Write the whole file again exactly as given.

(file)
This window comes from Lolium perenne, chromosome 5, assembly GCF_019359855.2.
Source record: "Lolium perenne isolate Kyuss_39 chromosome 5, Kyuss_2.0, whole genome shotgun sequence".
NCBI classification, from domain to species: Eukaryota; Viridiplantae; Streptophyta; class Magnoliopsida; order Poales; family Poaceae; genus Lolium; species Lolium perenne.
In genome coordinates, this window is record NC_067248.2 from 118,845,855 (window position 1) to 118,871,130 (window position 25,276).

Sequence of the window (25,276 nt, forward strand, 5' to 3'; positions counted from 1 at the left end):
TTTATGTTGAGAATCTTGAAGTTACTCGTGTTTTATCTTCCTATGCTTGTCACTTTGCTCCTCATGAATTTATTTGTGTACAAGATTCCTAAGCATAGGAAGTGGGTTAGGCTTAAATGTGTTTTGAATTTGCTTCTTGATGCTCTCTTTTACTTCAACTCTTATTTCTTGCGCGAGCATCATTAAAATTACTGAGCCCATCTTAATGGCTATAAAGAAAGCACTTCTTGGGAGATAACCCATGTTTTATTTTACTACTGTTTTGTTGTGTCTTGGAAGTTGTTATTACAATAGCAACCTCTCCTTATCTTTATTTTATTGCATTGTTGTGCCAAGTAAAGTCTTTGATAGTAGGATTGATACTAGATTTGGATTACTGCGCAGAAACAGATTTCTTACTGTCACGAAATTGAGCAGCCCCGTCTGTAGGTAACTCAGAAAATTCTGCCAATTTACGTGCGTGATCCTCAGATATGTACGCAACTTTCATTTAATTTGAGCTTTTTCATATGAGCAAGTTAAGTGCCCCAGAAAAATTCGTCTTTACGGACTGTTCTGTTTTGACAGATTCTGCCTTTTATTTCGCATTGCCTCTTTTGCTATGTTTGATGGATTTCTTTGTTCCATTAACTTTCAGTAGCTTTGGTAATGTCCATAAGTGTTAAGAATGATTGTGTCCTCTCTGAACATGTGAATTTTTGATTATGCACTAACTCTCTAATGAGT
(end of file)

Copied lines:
This window comes from Lolium perenne, chromosome 5, assembly GCF_019359855.2.
Source record: "Lolium perenne isolate Kyuss_39 chromosome 5, Kyuss_2.0, whole genome shotgun sequence".
NCBI classification, from domain to species: Eukaryota; Viridiplantae; Streptophyta; class Magnoliopsida; order Poales; family Poaceae; genus Lolium; species Lolium perenne.
In genome coordinates, this window is record NC_067248.2 from 118,845,855 (window position 1) to 118,871,130 (window position 25,276).

Sequence of the window (25,276 nt, forward strand, 5' to 3'; positions counted from 1 at the left end):
TTTATGTTGAGAATCTTGAAGTTACTCGTGTTTTATCTTCCTATGCTTGTCACTTTGCTCCTCATGAATTTATTTGTGTACAAGATTCCTAAGCATAGGAAGTGGGTTAGGCTTAAATGTGTTTTGAATTTGCTTCTTGATGCTCTCTTTTACTTCAACTCTTATTTCTTGCGCGAGCATCATTAAAATTACTGAGCCCATCTTAATGGCTATAAAGAAAGCACTTCTTGGGAGATAACCCATGTTTTATTTTACTACTGTTTTGTTGTGTCTTGGAAGTTGTTATTACAATAGCAACCTCTCCTTATCTTTATTTTATTGCATTGTTGTGCCAAGTAAAGTCTTTGATAGTAGGATTGATACTAGATTTGGATTACTGCGCAGAAACAGATTTCTTACTGTCACGAAATTGAGCAGCCCCGTCTGTAGGTAACTCAGAAAATTCTGCCAATTTACGTGCGTGATCCTCAGATATGTACGCAACTTTCATTTAATTTGAGCTTTTTCATATGAGCAAGTTAAGTGCCCCAGAAAAATTCGTCTTTACGGACTGTTCTGTTTTGACAGATTCTGCCTTTTATTTCGCATTGCCTCTTTTGCTATGTTTGATGGATTTCTTTGTTCCATTAACTTTCAGTAGCTTTGGTAATGTCCATAAGTGTTAAGAATGATTGTGTCCTCTCTGAACATGTGAATTTTTGATTATGCACTAACTCTCTAATGAGT